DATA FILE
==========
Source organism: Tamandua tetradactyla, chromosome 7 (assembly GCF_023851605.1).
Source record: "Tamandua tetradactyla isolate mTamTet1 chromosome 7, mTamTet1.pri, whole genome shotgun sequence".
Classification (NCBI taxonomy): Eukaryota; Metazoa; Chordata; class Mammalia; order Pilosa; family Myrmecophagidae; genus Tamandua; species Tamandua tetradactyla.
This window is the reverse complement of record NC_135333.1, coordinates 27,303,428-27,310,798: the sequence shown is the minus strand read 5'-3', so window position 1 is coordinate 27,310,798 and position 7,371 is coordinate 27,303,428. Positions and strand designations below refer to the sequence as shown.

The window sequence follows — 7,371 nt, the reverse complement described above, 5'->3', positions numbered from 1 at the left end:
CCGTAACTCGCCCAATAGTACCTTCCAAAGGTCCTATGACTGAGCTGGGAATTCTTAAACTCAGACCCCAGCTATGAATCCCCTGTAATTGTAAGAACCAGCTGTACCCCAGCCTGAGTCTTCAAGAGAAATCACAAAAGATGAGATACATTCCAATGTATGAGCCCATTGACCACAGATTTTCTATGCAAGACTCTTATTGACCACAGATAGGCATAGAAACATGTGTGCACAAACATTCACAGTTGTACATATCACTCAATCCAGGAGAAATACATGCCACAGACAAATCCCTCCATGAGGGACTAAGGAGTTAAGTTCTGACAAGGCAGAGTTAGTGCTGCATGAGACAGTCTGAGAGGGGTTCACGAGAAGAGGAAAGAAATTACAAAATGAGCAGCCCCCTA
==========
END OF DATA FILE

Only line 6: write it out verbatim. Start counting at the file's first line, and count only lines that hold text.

CCGTAACTCGCCCAATAGTACCTTCCAAAGGTCCTATGACTGAGCTGGGAATTCTTAAACTCAGACCCCAGCTATGAATCCCCTGTAATTGTAAGAACCAGCTGTACCCCAGCCTGAGTCTTCAAGAGAAATCACAAAAGATGAGATACATTCCAATGTATGAGCCCATTGACCACAGATTTTCTATGCAAGACTCTTATTGACCACAGATAGGCATAGAAACATGTGTGCACAAACATTCACAGTTGTACATATCACTCAATCCAGGAGAAATACATGCCACAGACAAATCCCTCCATGAGGGACTAAGGAGTTAAGTTCTGACAAGGCAGAGTTAGTGCTGCATGAGACAGTCTGAGAGGGGTTCACGAGAAGAGGAAAGAAATTACAAAATGAGCAGCCCCCTA